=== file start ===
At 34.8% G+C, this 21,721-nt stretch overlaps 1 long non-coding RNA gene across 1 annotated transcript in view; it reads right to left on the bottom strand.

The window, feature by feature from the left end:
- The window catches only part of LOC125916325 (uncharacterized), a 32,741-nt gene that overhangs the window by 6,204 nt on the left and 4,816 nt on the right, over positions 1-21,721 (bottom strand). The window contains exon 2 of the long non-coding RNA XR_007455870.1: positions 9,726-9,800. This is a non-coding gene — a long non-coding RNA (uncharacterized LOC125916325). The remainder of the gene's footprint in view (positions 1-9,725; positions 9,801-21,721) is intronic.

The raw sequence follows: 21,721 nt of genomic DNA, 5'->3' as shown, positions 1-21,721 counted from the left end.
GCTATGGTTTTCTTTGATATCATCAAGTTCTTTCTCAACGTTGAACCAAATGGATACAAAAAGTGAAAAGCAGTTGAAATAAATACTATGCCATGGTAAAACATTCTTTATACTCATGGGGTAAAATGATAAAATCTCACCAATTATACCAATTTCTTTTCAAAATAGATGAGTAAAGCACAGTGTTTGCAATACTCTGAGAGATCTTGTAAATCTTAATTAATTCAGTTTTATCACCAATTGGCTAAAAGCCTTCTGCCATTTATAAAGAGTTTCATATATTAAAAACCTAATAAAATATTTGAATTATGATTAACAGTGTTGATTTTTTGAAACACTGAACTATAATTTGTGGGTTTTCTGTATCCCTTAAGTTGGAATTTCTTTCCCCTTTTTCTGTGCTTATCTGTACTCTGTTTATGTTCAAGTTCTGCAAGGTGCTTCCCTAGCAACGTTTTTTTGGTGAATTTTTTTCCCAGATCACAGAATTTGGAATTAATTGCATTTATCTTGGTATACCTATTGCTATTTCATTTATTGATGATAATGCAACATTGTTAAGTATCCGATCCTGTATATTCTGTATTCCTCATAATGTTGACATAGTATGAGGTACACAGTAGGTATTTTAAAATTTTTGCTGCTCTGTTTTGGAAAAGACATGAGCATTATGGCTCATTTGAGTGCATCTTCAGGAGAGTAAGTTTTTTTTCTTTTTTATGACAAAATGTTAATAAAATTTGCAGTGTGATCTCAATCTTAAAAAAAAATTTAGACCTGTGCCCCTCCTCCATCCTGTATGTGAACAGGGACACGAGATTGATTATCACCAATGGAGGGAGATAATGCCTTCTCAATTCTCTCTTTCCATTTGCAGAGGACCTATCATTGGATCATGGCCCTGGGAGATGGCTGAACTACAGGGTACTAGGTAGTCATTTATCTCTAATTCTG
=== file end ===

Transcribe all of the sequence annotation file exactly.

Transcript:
At 34.8% G+C, this 21,721-nt stretch overlaps 1 long non-coding RNA gene across 1 annotated transcript in view; it reads right to left on the bottom strand.

The window, feature by feature from the left end:
- The window catches only part of LOC125916325 (uncharacterized), a 32,741-nt gene that overhangs the window by 6,204 nt on the left and 4,816 nt on the right, over positions 1-21,721 (bottom strand). The window contains exon 2 of the long non-coding RNA XR_007455870.1: positions 9,726-9,800. This is a non-coding gene — a long non-coding RNA (uncharacterized LOC125916325). The remainder of the gene's footprint in view (positions 1-9,725; positions 9,801-21,721) is intronic.

The raw sequence follows: 21,721 nt of genomic DNA, 5'->3' as shown, positions 1-21,721 counted from the left end.
GCTATGGTTTTCTTTGATATCATCAAGTTCTTTCTCAACGTTGAACCAAATGGATACAAAAAGTGAAAAGCAGTTGAAATAAATACTATGCCATGGTAAAACATTCTTTATACTCATGGGGTAAAATGATAAAATCTCACCAATTATACCAATTTCTTTTCAAAATAGATGAGTAAAGCACAGTGTTTGCAATACTCTGAGAGATCTTGTAAATCTTAATTAATTCAGTTTTATCACCAATTGGCTAAAAGCCTTCTGCCATTTATAAAGAGTTTCATATATTAAAAACCTAATAAAATATTTGAATTATGATTAACAGTGTTGATTTTTTGAAACACTGAACTATAATTTGTGGGTTTTCTGTATCCCTTAAGTTGGAATTTCTTTCCCCTTTTTCTGTGCTTATCTGTACTCTGTTTATGTTCAAGTTCTGCAAGGTGCTTCCCTAGCAACGTTTTTTTGGTGAATTTTTTTCCCAGATCACAGAATTTGGAATTAATTGCATTTATCTTGGTATACCTATTGCTATTTCATTTATTGATGATAATGCAACATTGTTAAGTATCCGATCCTGTATATTCTGTATTCCTCATAATGTTGACATAGTATGAGGTACACAGTAGGTATTTTAAAATTTTTGCTGCTCTGTTTTGGAAAAGACATGAGCATTATGGCTCATTTGAGTGCATCTTCAGGAGAGTAAGTTTTTTTTCTTTTTTATGACAAAATGTTAATAAAATTTGCAGTGTGATCTCAATCTTAAAAAAAAATTTAGACCTGTGCCCCTCCTCCATCCTGTATGTGAACAGGGACACGAGATTGATTATCACCAATGGAGGGAGATAATGCCTTCTCAATTCTCTCTTTCCATTTGCAGAGGACCTATCATTGGATCATGGCCCTGGGAGATGGCTGAACTACAGGGTACTAGGTAGTCATTTATCTCTAATTCTG